Wheeling’s oldest business closing
WHEELING — The owners of Berry Supply — Wheeling’s oldest business — want to retire, and the building facing the Ohio River is up for sale.
Tom and Sue Smith said they are looking to close down their kitchen and bath design shop, which first opened as a rope making business in 1824.
“In another six years, it would have been 200 years,” Tom Smith said. “I don’t know if I could last another six years, but it would have been nice to have a big event for a 200-year-old business.
“As it is, I guess 194 years isn’t too bad for a business,” he said.
Their building at 1230 Water St. sits along Wheeling’s Heritage Port and now is up for sale with Harvey Goodman Realty. With three floors and 14,500 square feet of space, it also is the only building in downtown Wheeling with an entrance facing the river.
The asking price is $495,000.
Tom Smith began with his wife’s family business in 1984 and took over operations in 1995.
He said he now is 70 years old and is growing weary of the long hours he must put into the business.
Smith started most days at the shop by 6 a.m., meeting with installers before they left for job sites. His workday didn’t end until after 4 p.m.
“It gets a little old,” he said.
Tom Smith stopped doing custom designs and installations of kitchens and bathrooms last October, and is beginning to wind down operations at the shop.
The Smith’s three grown children — Heather, Amanda and Andrew — have no interest in continuing the business.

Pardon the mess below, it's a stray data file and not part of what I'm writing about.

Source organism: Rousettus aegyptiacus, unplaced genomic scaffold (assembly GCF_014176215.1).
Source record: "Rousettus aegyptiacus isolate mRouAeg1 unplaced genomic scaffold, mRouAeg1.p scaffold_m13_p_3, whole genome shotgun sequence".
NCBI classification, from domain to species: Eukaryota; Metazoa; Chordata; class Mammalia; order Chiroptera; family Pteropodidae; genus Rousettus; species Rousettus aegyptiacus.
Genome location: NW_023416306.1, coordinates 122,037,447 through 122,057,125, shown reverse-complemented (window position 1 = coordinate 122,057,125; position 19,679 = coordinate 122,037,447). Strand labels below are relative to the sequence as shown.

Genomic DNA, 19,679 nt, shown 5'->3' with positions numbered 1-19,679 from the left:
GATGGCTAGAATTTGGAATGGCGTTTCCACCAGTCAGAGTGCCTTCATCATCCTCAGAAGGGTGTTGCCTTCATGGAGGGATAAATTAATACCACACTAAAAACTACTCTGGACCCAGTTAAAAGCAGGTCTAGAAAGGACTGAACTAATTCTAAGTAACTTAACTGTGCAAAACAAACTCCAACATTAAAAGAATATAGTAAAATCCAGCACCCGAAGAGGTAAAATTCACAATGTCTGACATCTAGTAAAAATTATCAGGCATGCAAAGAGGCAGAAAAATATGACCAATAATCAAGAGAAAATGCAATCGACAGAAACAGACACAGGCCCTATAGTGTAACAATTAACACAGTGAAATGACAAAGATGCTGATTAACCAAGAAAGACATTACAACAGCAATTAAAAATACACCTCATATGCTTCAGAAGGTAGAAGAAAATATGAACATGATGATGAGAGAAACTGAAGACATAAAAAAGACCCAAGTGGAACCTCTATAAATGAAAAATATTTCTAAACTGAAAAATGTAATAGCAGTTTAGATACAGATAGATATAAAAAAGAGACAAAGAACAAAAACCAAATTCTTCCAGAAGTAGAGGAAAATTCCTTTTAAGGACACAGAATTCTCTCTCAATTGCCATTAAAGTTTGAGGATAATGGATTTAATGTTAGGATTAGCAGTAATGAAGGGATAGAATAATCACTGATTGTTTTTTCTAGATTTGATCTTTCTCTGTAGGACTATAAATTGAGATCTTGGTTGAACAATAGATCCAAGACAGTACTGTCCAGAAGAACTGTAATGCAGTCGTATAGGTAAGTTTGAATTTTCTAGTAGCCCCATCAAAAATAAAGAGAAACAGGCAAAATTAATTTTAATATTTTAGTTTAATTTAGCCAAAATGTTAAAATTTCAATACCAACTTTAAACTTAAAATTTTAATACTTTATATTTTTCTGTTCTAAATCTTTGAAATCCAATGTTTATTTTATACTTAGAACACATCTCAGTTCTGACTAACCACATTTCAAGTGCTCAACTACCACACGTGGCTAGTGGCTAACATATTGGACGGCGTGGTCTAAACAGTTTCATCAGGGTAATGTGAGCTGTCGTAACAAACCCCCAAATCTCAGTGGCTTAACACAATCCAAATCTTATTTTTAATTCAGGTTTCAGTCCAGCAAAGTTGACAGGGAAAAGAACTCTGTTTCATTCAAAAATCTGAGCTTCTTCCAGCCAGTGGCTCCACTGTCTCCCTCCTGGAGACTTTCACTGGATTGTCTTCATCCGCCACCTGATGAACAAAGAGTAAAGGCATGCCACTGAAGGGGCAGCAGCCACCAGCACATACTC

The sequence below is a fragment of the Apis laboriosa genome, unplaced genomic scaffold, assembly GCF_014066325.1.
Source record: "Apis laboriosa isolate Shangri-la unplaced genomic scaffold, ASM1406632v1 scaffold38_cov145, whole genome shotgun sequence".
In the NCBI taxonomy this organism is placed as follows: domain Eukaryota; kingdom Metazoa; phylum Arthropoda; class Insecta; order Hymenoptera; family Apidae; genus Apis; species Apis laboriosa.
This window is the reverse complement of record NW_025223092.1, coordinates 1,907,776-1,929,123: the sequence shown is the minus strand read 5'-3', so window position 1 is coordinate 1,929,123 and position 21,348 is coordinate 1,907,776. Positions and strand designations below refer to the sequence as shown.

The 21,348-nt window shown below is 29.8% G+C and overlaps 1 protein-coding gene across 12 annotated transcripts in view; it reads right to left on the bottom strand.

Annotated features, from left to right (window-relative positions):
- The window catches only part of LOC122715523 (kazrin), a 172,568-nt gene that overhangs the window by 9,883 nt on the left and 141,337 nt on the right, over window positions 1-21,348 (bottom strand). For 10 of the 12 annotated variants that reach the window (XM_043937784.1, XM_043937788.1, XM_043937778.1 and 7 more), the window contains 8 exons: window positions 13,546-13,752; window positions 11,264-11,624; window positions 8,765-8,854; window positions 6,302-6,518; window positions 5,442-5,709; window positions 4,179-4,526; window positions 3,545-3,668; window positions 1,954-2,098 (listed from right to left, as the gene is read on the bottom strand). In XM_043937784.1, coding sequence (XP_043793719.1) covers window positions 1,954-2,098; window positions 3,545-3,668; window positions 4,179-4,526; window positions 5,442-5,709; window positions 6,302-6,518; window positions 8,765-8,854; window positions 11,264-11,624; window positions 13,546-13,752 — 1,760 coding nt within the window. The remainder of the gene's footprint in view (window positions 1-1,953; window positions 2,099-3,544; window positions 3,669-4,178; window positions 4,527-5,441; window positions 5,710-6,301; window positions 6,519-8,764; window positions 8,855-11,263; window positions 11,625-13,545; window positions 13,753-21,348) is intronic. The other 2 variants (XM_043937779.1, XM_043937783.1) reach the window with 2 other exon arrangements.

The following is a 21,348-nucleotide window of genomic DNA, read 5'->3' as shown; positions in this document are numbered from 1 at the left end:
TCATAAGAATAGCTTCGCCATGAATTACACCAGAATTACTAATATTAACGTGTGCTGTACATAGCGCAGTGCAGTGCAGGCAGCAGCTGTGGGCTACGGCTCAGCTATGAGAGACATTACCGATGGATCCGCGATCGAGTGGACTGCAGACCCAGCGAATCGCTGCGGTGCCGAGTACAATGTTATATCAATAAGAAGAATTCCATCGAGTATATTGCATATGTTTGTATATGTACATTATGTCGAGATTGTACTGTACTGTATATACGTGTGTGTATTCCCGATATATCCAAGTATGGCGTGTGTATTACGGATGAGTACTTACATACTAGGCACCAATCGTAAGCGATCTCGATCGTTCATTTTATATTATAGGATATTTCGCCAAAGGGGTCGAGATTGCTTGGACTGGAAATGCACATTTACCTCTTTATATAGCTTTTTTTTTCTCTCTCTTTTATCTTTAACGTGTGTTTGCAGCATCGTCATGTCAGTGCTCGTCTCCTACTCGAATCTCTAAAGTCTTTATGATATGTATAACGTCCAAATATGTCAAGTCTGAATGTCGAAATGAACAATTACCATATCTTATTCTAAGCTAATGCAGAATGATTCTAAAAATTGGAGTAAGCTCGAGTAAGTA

The end is bittersweet for Sue Smith, who retired as a teacher from the Corpus Christi School last year.
“It is heartbreaking to have to sell the business and let go,” she said. “I feel like this has been a part of my entire life.”
She suggested it would be wonderful if the same person who buys the building also wants to continue the business into its bicentennial.
Sue Smith said Berry Supply began in Wheeling in 1824 after John Berry came through the area on a flatboat, and determined it would be a great place to start a rope-making business to service ships traveling the Ohio River.
Berry needed large open spaces to weave 50-foot ropes, and he began operations on Water Street near where the business is today. His son, John, would join him in the business, and they initially sold rope from a shed on 12th and Main streets. They later constructed a building at the business’s current site.
In 1871, the central part of the existing building was destroyed in an arson fire. Two people were killed as they attempted to save pigs that were being kept on a lot to the north side of the building, and the building collapsed upon them, according to Sue Smith.
The Berry family went on to rebuild the structure and continue their business. By this time, they were making and selling oakum, a rope infused with tar use to caulk seams and joints on river barges.
Sue Smith said the Berry children sold the family’s business to her grandfather, G.A. Barrett, in 1945. By the 1950s, Berry Supply was selling metal Youngstown kitchens and plumbing supplies.
Her father, Frank Voitle, took over the business in the early 1980s.
Tom and Sue Smith moved back to Wheeling from Columbus in 1984. Tom Smith had a background as a graphic artist, working for Sun Chemical and the Ohio Association of Public School Employees. He would introduce the computer software design of kitchens and bathrooms to the business.